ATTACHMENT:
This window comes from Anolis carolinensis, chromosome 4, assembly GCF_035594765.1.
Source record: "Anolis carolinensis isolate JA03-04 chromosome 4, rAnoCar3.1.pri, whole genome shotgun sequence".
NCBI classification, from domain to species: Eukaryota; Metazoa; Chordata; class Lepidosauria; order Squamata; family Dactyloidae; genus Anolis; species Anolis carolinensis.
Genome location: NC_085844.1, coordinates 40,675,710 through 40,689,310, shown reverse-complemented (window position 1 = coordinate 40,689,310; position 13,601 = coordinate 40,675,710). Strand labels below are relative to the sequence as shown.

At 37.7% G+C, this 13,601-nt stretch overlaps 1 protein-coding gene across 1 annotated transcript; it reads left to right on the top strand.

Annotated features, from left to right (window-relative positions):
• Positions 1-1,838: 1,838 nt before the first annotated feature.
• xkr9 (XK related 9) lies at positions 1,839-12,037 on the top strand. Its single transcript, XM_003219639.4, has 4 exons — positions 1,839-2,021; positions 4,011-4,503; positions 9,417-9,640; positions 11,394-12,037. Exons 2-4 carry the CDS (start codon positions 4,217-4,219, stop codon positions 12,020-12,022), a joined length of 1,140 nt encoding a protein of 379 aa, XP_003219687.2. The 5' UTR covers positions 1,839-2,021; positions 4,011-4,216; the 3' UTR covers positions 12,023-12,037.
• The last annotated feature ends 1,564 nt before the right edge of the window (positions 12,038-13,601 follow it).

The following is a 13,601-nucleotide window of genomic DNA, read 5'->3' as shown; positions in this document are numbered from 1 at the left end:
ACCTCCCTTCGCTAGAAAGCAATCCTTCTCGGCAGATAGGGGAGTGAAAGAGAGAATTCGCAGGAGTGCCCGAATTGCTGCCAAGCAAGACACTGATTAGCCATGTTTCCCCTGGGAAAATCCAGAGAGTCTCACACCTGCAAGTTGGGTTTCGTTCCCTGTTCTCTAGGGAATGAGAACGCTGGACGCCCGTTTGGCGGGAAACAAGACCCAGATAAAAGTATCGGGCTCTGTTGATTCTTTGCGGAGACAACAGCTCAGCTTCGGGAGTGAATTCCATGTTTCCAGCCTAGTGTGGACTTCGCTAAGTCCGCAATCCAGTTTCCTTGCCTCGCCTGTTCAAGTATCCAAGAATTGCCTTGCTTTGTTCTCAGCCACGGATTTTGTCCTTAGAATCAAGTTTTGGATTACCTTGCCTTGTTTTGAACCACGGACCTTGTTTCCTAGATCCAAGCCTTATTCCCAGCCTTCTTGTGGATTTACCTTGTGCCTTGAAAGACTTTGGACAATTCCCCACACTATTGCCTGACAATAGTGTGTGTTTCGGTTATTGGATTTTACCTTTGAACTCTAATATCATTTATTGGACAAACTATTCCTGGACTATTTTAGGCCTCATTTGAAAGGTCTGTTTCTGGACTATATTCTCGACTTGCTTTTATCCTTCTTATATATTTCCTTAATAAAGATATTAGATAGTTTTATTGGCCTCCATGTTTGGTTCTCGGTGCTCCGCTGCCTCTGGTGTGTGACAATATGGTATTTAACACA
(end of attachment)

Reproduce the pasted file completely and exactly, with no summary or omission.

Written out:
This window comes from Anolis carolinensis, chromosome 4, assembly GCF_035594765.1.
Source record: "Anolis carolinensis isolate JA03-04 chromosome 4, rAnoCar3.1.pri, whole genome shotgun sequence".
NCBI classification, from domain to species: Eukaryota; Metazoa; Chordata; class Lepidosauria; order Squamata; family Dactyloidae; genus Anolis; species Anolis carolinensis.
Genome location: NC_085844.1, coordinates 40,675,710 through 40,689,310, shown reverse-complemented (window position 1 = coordinate 40,689,310; position 13,601 = coordinate 40,675,710). Strand labels below are relative to the sequence as shown.

At 37.7% G+C, this 13,601-nt stretch overlaps 1 protein-coding gene across 1 annotated transcript; it reads left to right on the top strand.

Annotated features, from left to right (window-relative positions):
• Positions 1-1,838: 1,838 nt before the first annotated feature.
• xkr9 (XK related 9) lies at positions 1,839-12,037 on the top strand. Its single transcript, XM_003219639.4, has 4 exons — positions 1,839-2,021; positions 4,011-4,503; positions 9,417-9,640; positions 11,394-12,037. Exons 2-4 carry the CDS (start codon positions 4,217-4,219, stop codon positions 12,020-12,022), a joined length of 1,140 nt encoding a protein of 379 aa, XP_003219687.2. The 5' UTR covers positions 1,839-2,021; positions 4,011-4,216; the 3' UTR covers positions 12,023-12,037.
• The last annotated feature ends 1,564 nt before the right edge of the window (positions 12,038-13,601 follow it).

The following is a 13,601-nucleotide window of genomic DNA, read 5'->3' as shown; positions in this document are numbered from 1 at the left end:
ACCTCCCTTCGCTAGAAAGCAATCCTTCTCGGCAGATAGGGGAGTGAAAGAGAGAATTCGCAGGAGTGCCCGAATTGCTGCCAAGCAAGACACTGATTAGCCATGTTTCCCCTGGGAAAATCCAGAGAGTCTCACACCTGCAAGTTGGGTTTCGTTCCCTGTTCTCTAGGGAATGAGAACGCTGGACGCCCGTTTGGCGGGAAACAAGACCCAGATAAAAGTATCGGGCTCTGTTGATTCTTTGCGGAGACAACAGCTCAGCTTCGGGAGTGAATTCCATGTTTCCAGCCTAGTGTGGACTTCGCTAAGTCCGCAATCCAGTTTCCTTGCCTCGCCTGTTCAAGTATCCAAGAATTGCCTTGCTTTGTTCTCAGCCACGGATTTTGTCCTTAGAATCAAGTTTTGGATTACCTTGCCTTGTTTTGAACCACGGACCTTGTTTCCTAGATCCAAGCCTTATTCCCAGCCTTCTTGTGGATTTACCTTGTGCCTTGAAAGACTTTGGACAATTCCCCACACTATTGCCTGACAATAGTGTGTGTTTCGGTTATTGGATTTTACCTTTGAACTCTAATATCATTTATTGGACAAACTATTCCTGGACTATTTTAGGCCTCATTTGAAAGGTCTGTTTCTGGACTATATTCTCGACTTGCTTTTATCCTTCTTATATATTTCCTTAATAAAGATATTAGATAGTTTTATTGGCCTCCATGTTTGGTTCTCGGTGCTCCGCTGCCTCTGGTGTGTGACAATATGGTATTTAACACA